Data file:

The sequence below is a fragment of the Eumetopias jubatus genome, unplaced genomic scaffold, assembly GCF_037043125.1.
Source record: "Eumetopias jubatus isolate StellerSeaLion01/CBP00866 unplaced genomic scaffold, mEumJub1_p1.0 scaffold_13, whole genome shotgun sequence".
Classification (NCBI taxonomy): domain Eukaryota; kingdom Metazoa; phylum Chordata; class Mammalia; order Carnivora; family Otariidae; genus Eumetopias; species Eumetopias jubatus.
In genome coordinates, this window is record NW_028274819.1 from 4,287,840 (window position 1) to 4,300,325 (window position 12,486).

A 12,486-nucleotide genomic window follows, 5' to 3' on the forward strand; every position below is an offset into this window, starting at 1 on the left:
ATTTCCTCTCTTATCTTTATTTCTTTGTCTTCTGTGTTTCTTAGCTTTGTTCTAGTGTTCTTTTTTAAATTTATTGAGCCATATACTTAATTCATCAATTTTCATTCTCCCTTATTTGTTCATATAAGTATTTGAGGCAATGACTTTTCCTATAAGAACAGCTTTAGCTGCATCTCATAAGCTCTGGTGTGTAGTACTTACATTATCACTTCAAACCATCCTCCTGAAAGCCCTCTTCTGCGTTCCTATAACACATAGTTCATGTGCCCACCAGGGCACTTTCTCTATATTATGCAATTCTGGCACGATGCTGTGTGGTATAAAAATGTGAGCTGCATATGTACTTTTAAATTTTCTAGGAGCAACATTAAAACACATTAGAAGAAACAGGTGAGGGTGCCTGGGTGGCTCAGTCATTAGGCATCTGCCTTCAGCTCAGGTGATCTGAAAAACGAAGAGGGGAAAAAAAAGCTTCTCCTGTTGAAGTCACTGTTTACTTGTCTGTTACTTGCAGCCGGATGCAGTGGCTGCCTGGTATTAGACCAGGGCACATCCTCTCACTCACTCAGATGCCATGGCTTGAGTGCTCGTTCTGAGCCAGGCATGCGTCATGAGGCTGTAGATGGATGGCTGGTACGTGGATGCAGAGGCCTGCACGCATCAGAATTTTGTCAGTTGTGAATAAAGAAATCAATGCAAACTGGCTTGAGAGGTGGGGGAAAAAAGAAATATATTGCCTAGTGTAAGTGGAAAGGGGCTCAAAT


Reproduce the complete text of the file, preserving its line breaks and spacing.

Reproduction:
The sequence below is a fragment of the Eumetopias jubatus genome, unplaced genomic scaffold, assembly GCF_037043125.1.
Source record: "Eumetopias jubatus isolate StellerSeaLion01/CBP00866 unplaced genomic scaffold, mEumJub1_p1.0 scaffold_13, whole genome shotgun sequence".
Classification (NCBI taxonomy): domain Eukaryota; kingdom Metazoa; phylum Chordata; class Mammalia; order Carnivora; family Otariidae; genus Eumetopias; species Eumetopias jubatus.
In genome coordinates, this window is record NW_028274819.1 from 4,287,840 (window position 1) to 4,300,325 (window position 12,486).

A 12,486-nucleotide genomic window follows, 5' to 3' on the forward strand; every position below is an offset into this window, starting at 1 on the left:
ATTTCCTCTCTTATCTTTATTTCTTTGTCTTCTGTGTTTCTTAGCTTTGTTCTAGTGTTCTTTTTTAAATTTATTGAGCCATATACTTAATTCATCAATTTTCATTCTCCCTTATTTGTTCATATAAGTATTTGAGGCAATGACTTTTCCTATAAGAACAGCTTTAGCTGCATCTCATAAGCTCTGGTGTGTAGTACTTACATTATCACTTCAAACCATCCTCCTGAAAGCCCTCTTCTGCGTTCCTATAACACATAGTTCATGTGCCCACCAGGGCACTTTCTCTATATTATGCAATTCTGGCACGATGCTGTGTGGTATAAAAATGTGAGCTGCATATGTACTTTTAAATTTTCTAGGAGCAACATTAAAACACATTAGAAGAAACAGGTGAGGGTGCCTGGGTGGCTCAGTCATTAGGCATCTGCCTTCAGCTCAGGTGATCTGAAAAACGAAGAGGGGAAAAAAAAGCTTCTCCTGTTGAAGTCACTGTTTACTTGTCTGTTACTTGCAGCCGGATGCAGTGGCTGCCTGGTATTAGACCAGGGCACATCCTCTCACTCACTCAGATGCCATGGCTTGAGTGCTCGTTCTGAGCCAGGCATGCGTCATGAGGCTGTAGATGGATGGCTGGTACGTGGATGCAGAGGCCTGCACGCATCAGAATTTTGTCAGTTGTGAATAAAGAAATCAATGCAAACTGGCTTGAGAGGTGGGGGAAAAAAGAAATATATTGCCTAGTGTAAGTGGAAAGGGGCTCAAAT